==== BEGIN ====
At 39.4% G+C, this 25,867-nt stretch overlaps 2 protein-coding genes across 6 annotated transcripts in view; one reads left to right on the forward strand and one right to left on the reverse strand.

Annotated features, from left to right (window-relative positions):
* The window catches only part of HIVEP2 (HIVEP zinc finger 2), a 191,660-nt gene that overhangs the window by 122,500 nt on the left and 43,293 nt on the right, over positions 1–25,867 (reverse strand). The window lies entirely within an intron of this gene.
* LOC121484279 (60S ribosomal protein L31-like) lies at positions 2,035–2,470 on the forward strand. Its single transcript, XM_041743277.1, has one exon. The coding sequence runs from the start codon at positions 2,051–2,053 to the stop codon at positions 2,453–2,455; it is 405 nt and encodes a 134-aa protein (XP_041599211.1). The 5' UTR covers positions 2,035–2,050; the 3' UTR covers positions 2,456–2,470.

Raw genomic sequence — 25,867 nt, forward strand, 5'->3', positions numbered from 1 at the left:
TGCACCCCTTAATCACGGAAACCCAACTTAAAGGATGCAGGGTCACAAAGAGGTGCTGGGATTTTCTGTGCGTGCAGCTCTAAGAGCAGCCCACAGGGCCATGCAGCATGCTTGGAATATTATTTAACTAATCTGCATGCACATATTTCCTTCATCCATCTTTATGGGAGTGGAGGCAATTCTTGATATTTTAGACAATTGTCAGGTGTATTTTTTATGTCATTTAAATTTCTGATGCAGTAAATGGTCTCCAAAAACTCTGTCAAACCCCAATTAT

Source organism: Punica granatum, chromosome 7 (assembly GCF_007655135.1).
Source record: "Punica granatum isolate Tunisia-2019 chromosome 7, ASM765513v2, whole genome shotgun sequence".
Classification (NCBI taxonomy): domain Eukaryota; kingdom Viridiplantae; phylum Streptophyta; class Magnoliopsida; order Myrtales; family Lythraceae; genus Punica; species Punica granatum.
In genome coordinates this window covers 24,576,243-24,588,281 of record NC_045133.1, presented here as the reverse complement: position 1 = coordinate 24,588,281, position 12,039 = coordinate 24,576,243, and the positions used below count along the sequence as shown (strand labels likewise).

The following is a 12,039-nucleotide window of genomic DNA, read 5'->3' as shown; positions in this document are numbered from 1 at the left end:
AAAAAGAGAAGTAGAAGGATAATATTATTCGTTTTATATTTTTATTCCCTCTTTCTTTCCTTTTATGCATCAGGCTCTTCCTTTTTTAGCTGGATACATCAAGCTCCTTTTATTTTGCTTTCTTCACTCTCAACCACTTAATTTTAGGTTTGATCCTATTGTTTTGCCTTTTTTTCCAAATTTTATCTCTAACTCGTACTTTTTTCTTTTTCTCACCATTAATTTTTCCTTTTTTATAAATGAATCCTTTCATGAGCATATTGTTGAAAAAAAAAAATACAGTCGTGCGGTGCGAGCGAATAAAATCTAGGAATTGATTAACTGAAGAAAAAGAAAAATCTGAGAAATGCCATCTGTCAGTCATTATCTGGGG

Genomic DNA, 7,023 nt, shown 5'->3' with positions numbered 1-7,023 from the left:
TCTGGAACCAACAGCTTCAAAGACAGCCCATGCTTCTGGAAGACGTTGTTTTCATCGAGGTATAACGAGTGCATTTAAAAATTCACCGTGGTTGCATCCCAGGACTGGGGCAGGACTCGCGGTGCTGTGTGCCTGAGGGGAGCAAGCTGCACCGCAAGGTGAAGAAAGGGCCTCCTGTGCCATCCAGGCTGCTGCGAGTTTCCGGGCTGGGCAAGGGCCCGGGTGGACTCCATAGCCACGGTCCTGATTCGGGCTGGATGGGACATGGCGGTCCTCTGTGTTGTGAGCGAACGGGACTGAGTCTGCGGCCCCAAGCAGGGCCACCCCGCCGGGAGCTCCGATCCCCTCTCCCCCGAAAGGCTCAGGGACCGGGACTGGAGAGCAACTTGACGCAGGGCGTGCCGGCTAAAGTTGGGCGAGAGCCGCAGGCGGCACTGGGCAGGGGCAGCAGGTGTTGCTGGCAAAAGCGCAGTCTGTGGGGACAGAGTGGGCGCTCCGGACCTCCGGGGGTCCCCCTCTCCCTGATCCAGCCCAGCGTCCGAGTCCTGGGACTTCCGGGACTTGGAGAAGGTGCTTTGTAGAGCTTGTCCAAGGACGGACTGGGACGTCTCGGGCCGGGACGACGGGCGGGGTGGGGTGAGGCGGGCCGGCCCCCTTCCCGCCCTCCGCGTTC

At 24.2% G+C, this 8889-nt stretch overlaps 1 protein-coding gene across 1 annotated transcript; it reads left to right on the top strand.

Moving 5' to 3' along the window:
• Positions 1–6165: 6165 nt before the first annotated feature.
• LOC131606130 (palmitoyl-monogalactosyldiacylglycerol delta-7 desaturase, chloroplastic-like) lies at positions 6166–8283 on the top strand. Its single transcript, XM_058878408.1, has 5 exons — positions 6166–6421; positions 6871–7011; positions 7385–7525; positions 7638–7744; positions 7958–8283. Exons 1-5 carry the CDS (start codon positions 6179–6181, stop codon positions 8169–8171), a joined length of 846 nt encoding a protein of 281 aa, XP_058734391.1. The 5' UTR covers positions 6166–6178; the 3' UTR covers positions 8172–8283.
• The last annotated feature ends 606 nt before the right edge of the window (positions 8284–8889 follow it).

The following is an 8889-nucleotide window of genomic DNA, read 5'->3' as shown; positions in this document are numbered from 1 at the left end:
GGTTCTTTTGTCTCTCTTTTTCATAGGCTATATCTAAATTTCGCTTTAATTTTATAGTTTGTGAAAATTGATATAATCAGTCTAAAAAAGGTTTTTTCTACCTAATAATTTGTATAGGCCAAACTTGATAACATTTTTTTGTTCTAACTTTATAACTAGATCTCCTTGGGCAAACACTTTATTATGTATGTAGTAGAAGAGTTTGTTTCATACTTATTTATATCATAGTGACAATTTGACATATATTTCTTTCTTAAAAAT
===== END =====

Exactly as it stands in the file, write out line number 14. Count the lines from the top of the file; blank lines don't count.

TCTGGAACCAACAGCTTCAAAGACAGCCCATGCTTCTGGAAGACGTTGTTTTCATCGAGGTATAACGAGTGCATTTAAAAATTCACCGTGGTTGCATCCCAGGACTGGGGCAGGACTCGCGGTGCTGTGTGCCTGAGGGGAGCAAGCTGCACCGCAAGGTGAAGAAAGGGCCTCCTGTGCCATCCAGGCTGCTGCGAGTTTCCGGGCTGGGCAAGGGCCCGGGTGGACTCCATAGCCACGGTCCTGATTCGGGCTGGATGGGACATGGCGGTCCTCTGTGTTGTGAGCGAACGGGACTGAGTCTGCGGCCCCAAGCAGGGCCACCCCGCCGGGAGCTCCGATCCCCTCTCCCCCGAAAGGCTCAGGGACCGGGACTGGAGAGCAACTTGACGCAGGGCGTGCCGGCTAAAGTTGGGCGAGAGCCGCAGGCGGCACTGGGCAGGGGCAGCAGGTGTTGCTGGCAAAAGCGCAGTCTGTGGGGACAGAGTGGGCGCTCCGGACCTCCGGGGGTCCCCCTCTCCCTGATCCAGCCCAGCGTCCGAGTCCTGGGACTTCCGGGACTTGGAGAAGGTGCTTTGTAGAGCTTGTCCAAGGACGGACTGGGACGTCTCGGGCCGGGACGACGGGCGGGGTGGGGTGAGGCGGGCCGGCCCCCTTCCCGCCCTCCGCGTTC